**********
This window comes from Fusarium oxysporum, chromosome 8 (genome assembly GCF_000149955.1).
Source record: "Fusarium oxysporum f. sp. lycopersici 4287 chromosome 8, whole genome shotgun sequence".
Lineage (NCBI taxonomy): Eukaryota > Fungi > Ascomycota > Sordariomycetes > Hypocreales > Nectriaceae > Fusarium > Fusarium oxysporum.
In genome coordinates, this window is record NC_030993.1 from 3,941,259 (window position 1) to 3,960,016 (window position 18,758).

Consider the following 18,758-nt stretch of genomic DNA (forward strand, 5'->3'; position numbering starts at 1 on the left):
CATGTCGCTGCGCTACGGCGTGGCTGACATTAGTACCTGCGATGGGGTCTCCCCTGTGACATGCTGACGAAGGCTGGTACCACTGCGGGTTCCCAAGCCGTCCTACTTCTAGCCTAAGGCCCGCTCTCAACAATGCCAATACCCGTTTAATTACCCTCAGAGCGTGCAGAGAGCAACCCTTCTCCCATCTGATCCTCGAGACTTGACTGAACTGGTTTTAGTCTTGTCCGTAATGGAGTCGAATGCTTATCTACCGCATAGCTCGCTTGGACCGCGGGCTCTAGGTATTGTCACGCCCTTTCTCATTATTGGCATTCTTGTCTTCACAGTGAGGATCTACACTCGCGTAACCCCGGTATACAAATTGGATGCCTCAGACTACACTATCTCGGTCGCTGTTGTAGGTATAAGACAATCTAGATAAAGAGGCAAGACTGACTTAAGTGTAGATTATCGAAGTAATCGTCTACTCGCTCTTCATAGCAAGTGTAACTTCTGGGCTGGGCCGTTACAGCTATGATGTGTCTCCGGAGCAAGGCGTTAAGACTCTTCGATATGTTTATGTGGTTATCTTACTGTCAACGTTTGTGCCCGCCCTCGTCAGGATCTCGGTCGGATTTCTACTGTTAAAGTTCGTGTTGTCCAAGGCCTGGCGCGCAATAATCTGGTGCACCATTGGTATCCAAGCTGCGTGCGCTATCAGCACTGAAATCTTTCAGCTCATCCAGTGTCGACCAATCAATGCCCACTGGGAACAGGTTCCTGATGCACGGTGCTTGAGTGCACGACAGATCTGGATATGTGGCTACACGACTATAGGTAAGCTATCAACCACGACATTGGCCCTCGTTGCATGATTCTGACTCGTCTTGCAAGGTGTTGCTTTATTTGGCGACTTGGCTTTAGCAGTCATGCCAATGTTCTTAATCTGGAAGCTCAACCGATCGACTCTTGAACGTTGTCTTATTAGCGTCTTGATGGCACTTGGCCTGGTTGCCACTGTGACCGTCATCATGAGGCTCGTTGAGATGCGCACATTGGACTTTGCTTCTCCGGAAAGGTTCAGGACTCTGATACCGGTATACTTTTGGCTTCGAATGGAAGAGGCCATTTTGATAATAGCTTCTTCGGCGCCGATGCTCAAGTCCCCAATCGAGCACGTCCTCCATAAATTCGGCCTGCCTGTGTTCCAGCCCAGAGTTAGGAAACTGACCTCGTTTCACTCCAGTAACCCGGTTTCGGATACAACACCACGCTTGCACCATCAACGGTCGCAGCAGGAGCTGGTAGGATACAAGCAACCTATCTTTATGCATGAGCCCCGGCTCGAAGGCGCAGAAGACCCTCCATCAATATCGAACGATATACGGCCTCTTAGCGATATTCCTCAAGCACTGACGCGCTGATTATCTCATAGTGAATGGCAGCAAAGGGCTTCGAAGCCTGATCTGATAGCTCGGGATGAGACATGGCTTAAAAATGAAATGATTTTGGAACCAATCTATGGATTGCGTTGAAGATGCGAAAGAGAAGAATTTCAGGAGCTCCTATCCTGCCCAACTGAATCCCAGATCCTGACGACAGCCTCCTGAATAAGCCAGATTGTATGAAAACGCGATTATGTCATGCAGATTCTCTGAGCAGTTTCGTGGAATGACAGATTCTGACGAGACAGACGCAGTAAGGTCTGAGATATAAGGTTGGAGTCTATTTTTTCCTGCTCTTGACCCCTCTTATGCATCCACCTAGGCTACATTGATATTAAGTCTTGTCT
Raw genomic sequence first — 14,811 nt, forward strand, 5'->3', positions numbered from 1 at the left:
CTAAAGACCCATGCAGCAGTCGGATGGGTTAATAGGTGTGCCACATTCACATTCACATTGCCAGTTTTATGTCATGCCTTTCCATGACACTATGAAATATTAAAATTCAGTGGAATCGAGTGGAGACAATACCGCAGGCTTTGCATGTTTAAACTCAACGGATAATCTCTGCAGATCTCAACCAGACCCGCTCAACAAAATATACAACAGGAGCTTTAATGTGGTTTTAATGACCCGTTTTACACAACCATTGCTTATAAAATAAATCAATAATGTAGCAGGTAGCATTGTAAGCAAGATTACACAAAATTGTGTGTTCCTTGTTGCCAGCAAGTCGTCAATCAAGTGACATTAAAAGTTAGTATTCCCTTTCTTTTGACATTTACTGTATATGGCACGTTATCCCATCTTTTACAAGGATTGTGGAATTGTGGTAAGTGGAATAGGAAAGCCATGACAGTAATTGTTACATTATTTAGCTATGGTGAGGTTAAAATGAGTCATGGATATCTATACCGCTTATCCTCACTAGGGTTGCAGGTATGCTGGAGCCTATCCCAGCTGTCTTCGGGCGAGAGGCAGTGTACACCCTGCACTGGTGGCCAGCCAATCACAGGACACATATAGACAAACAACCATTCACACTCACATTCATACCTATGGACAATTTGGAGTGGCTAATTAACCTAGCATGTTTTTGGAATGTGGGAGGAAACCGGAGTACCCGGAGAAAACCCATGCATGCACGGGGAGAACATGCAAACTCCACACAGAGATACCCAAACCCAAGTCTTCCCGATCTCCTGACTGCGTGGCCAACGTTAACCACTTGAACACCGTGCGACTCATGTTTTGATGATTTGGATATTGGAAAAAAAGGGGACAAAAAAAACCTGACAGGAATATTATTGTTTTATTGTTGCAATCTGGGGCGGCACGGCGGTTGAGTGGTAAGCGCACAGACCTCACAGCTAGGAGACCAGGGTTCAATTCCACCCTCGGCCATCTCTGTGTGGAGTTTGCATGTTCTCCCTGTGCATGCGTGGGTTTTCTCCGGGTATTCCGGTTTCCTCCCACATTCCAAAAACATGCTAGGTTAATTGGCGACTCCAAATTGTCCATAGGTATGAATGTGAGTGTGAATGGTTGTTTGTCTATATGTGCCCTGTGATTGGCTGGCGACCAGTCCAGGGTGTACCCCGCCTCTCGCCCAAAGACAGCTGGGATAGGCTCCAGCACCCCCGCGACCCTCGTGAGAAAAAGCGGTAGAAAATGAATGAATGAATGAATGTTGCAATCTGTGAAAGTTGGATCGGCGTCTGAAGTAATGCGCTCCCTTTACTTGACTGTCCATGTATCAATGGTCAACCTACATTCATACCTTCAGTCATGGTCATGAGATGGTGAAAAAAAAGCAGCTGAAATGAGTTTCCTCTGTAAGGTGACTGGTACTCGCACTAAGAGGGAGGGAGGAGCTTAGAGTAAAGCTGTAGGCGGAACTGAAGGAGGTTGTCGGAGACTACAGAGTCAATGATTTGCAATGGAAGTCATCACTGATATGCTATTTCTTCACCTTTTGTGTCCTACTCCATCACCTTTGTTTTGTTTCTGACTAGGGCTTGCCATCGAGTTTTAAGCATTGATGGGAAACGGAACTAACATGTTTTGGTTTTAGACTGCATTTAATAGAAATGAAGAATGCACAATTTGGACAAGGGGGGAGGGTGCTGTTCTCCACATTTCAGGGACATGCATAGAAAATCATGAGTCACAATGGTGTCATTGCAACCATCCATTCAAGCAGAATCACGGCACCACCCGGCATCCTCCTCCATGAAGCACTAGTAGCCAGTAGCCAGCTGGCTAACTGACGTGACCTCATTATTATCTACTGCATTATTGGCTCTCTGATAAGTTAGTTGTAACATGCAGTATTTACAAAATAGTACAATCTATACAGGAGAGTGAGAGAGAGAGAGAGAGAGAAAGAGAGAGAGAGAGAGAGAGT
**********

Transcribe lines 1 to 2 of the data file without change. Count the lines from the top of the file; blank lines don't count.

This window comes from Fusarium oxysporum, chromosome 8 (genome assembly GCF_000149955.1).
Source record: "Fusarium oxysporum f. sp. lycopersici 4287 chromosome 8, whole genome shotgun sequence".